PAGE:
Another month has flown by in a flurry of activity, leaving little time for photographing avian visitors to our garden – never mind being able to enjoy watching them without the nagging thought that I ought to be doing something else. The real problem – and partly why this post is late – lies with the long bouts sans power that we endure every day. This means one rushes around doing what needs electricity to be done when there is power and catching up with all sorts of other things when there is not. Thank goodness for the birds though: they are always there – seen or heard – to provide some respite from this mad rush.

There have not been as many weavers around as we usually see at this time of the year and of these, Southern Masked Weavers have been dominant. Red-eyed Doves too have been heard –usually early in the morning and during the late afternoon – more than seen. Redwinged Starlings are gathering in ever larger groups now and make various flypasts during the day – one hears them before seeing them whizz by. There will always be an abundance of Laughing Doves attracted by the seeds I put out daily and I am very pleased to note the return of Fork-tailed Drongos. Other welcome returnees this month include the Barthroated Apalis – its cheerful chirps can be heard throughout the day, Fierynecked Nightjars – lovely to hear them at night, and a few fleeting visits from a pair of Yellow-fronted Canaries.

It is always pleasing to actually spot an African Green Pigeon. This one was perched on the branch of the Tipuana tree early one morning:

The presence of Rednecked Spurfowls make me feel as though I have woken up in a game reserve! This small family makes regular forays onto our front lawn and from there to the seed that has fallen under the feeders next to the swimming pool. I have seen them in the back garden too and so have taken to scattering crushed mealies there every now and then. This one is looking up at me in surprise:

Bronze Manikins never fail to amuse the way they huddle close together on the feeders – there always seems to room for one more – and yet, they too, sometimes peck each other or biff one out of the way in order to get to the food:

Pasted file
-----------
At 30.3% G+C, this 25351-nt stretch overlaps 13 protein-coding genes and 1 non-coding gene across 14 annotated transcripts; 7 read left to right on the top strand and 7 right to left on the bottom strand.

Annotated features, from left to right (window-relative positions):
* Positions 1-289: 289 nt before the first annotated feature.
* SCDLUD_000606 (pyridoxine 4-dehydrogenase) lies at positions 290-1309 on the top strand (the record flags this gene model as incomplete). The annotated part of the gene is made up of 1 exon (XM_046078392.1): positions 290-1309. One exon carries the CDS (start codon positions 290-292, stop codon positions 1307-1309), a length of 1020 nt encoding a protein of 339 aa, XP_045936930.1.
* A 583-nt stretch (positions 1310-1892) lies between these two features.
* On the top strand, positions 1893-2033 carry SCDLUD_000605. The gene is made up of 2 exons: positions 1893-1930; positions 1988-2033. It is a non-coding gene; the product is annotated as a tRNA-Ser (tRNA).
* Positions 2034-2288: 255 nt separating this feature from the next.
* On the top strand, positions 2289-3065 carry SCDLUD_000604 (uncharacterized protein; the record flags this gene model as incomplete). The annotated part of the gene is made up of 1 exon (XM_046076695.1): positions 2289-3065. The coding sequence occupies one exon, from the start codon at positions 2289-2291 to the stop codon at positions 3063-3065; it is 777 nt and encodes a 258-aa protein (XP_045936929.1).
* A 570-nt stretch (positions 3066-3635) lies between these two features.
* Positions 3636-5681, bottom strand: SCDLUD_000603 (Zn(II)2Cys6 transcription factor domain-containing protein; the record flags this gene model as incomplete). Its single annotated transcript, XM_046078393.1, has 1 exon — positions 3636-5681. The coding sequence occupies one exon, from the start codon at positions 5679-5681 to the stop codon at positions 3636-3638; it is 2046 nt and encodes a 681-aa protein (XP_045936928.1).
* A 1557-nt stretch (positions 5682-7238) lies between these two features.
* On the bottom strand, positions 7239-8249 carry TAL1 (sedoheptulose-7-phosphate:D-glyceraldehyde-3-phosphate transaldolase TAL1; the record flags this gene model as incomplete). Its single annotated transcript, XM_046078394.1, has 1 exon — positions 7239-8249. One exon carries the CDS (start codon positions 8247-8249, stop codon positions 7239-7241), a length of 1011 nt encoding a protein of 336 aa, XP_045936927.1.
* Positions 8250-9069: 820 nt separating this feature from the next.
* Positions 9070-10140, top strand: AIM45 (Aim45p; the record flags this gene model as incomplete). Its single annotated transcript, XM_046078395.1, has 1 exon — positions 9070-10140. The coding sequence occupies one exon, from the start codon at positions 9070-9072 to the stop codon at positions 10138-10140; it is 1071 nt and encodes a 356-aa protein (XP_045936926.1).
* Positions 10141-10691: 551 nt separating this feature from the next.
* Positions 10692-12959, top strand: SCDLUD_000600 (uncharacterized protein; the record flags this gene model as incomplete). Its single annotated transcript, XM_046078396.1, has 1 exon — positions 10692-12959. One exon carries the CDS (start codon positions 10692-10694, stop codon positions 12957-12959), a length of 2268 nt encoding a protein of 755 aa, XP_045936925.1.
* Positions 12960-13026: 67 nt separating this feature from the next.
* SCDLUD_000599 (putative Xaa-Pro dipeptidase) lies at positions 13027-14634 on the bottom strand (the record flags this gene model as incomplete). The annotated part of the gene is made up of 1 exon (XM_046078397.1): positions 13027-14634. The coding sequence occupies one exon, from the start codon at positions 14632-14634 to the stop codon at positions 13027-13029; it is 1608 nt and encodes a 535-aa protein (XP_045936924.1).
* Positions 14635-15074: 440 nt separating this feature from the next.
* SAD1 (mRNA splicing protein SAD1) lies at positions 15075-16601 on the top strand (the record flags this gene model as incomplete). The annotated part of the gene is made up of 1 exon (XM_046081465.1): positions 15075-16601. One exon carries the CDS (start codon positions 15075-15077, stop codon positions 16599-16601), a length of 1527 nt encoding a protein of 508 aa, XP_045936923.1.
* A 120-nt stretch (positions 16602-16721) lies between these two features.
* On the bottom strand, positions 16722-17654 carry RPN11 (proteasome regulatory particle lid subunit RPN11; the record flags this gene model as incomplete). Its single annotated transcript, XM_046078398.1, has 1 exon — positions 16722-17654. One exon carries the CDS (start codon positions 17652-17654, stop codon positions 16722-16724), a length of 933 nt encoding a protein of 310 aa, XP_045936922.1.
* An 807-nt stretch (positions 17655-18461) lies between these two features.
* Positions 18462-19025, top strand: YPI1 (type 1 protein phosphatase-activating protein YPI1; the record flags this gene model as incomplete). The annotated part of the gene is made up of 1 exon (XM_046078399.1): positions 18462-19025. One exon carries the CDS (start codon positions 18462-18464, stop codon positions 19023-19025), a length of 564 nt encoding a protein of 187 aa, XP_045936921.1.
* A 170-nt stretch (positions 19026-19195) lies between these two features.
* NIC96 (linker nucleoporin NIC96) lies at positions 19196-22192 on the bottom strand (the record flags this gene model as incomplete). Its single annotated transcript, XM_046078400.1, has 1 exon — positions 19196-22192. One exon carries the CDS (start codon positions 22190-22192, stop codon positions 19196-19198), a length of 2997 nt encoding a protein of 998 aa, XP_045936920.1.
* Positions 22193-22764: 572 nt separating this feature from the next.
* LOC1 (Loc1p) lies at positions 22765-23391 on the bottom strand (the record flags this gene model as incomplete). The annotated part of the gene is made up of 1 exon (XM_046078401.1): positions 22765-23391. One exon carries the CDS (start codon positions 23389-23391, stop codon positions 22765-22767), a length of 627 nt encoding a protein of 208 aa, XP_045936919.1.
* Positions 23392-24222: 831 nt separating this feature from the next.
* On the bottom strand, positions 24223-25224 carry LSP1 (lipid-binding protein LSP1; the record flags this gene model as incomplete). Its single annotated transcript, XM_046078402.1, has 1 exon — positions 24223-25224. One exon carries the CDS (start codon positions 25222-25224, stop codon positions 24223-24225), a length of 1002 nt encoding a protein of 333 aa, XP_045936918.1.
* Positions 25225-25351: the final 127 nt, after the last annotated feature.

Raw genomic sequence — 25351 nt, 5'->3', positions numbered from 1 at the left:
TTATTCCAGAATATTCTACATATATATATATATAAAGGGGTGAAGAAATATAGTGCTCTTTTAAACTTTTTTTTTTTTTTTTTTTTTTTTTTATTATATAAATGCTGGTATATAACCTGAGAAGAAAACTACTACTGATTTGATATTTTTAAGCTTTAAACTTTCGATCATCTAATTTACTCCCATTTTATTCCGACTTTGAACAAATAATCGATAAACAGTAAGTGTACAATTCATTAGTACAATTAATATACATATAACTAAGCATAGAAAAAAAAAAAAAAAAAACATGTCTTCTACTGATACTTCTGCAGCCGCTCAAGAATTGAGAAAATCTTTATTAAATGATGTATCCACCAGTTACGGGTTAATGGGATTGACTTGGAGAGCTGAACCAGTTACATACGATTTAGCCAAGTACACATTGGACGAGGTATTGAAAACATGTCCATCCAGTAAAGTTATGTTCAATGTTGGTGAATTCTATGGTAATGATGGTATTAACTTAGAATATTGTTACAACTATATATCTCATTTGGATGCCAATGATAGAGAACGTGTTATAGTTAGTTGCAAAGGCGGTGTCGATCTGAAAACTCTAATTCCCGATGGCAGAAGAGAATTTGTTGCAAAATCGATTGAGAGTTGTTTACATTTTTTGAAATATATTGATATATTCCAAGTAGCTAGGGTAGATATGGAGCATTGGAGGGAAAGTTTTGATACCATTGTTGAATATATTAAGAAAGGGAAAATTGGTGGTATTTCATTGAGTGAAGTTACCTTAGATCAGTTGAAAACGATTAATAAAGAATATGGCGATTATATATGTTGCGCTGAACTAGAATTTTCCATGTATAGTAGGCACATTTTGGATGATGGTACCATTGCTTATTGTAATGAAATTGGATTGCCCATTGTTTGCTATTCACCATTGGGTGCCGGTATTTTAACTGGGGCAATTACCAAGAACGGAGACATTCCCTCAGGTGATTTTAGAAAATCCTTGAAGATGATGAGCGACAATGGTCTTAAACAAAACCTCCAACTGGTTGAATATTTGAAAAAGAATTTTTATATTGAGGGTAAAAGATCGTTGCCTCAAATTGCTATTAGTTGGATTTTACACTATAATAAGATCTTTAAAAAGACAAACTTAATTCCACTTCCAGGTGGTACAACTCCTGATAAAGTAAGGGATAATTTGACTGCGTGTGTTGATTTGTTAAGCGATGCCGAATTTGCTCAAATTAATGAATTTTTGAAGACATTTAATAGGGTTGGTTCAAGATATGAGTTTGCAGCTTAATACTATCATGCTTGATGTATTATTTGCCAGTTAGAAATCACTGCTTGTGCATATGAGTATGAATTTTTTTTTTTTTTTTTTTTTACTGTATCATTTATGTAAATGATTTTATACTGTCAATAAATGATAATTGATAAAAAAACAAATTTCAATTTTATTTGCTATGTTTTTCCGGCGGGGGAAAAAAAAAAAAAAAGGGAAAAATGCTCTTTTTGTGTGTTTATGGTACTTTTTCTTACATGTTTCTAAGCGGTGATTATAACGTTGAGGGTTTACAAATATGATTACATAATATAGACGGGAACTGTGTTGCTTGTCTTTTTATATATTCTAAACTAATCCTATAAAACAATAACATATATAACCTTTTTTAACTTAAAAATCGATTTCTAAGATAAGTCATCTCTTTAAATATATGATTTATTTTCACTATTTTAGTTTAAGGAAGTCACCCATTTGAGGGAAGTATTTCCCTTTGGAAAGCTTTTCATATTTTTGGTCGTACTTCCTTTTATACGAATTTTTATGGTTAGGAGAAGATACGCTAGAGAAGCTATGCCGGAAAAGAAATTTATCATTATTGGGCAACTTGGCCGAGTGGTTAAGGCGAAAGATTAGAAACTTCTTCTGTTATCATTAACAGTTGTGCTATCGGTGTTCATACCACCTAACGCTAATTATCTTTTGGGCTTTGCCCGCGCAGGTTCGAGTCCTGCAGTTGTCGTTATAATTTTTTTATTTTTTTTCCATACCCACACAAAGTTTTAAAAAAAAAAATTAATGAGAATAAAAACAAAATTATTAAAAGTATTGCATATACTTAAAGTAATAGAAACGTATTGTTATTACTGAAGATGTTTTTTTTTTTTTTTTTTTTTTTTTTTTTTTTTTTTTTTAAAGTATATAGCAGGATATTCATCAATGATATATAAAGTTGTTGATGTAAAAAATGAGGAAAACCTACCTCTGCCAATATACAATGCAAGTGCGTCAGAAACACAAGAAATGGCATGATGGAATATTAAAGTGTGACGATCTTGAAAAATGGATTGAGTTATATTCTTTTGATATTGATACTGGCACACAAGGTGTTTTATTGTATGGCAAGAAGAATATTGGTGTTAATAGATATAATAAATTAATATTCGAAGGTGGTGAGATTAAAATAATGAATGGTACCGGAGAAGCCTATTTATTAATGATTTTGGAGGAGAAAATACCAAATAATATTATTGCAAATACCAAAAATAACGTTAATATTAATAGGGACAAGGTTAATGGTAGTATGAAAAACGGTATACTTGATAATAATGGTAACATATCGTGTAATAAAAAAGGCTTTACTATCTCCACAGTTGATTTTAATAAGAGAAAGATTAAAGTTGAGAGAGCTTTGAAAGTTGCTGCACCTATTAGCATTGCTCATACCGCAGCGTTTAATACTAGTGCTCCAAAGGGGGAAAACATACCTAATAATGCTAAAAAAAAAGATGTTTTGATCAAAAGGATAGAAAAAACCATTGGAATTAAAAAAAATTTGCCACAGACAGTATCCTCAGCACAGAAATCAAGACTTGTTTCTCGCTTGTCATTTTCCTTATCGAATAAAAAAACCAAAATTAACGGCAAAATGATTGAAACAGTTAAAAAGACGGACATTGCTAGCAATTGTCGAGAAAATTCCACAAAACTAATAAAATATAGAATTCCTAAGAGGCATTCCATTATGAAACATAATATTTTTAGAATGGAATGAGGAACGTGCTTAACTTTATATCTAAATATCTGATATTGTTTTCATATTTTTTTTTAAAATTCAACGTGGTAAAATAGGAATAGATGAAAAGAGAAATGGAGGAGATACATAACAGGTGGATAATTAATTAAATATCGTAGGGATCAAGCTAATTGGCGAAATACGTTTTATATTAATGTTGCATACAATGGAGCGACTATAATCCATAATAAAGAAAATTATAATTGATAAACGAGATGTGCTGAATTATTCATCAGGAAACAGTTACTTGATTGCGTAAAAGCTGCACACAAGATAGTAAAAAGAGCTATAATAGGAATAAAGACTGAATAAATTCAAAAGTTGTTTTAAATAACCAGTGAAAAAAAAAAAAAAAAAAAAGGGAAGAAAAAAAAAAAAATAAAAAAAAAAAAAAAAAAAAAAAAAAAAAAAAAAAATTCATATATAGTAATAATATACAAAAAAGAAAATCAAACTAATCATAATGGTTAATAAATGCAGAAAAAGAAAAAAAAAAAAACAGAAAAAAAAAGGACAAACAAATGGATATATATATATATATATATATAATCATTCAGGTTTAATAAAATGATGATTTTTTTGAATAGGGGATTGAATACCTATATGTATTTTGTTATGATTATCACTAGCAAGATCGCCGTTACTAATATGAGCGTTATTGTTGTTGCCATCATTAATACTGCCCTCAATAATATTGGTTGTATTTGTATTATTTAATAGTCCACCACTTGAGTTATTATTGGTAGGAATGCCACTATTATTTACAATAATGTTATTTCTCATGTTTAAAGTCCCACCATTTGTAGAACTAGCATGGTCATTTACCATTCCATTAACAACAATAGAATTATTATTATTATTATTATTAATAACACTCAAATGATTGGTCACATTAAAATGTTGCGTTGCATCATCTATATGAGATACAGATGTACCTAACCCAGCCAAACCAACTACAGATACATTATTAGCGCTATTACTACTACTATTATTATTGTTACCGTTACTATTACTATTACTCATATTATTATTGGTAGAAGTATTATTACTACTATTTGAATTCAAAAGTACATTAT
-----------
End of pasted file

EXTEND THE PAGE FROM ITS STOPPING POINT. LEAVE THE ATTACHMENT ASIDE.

Most gratifying this month has been the fairly regular sightings of a young Cape Robin-chat. It was very shy at first, but has become bolder in its search for food. Here it is perched on the edge of the bird bath:

A significant problem we have to deal with during these long periods sans power is that perishables, such as cheese, do not last as long as they ought to – even in the fridge. Here Spotty, the Common Fiscal, looks as though he is biting off more than he can chew:

Even though I featured a Blackheaded Oriole last month too, I cannot resist including this view of one perched on the trunk of a Cussonia (cabbage tree) next to the swimming pool:

My bird list for this month:
African Green Pigeon
Barthroated Apalis
Black-collared Barbet
Black-eyed (Dark-capped) Bulbul
Black-headed Oriole
Bronze Manikin
Cape Crow
Cape Robin-Chat
Cape Weaver
Cape White-eye
Cattle Egret
Common Fiscal
Fiery-necked Nightjar
Fork-tailed Drongo
Greater Double-collared Sunbird
Green Woodhoopoe
Grey-headed Sparrow
Hadeda Ibis
Knysna Turaco
Laughing Dove
Lesser-striped Swallow
Olive Thrush
Paradise Flycatcher
Pied Crow
Red-eyed Dove
Rednecked Spurfowl
Red-winged Starling
Sacred Ibis
Southern Masked Weaver
Speckled Mousebird
Speckled Pigeon
Village Weaver
White-rumped Swift
Yellow-fronted Canary


28 thoughts on “FEBRUARY 2023 GARDEN BIRDS

  1. Even though you had limited time you have captured some good shots here. Your power problems are much worse than ours. Your comments about the cheese and the fridge takes me back to the childhood days of keeping bottles of milk cool by standing them in a sink of cold water.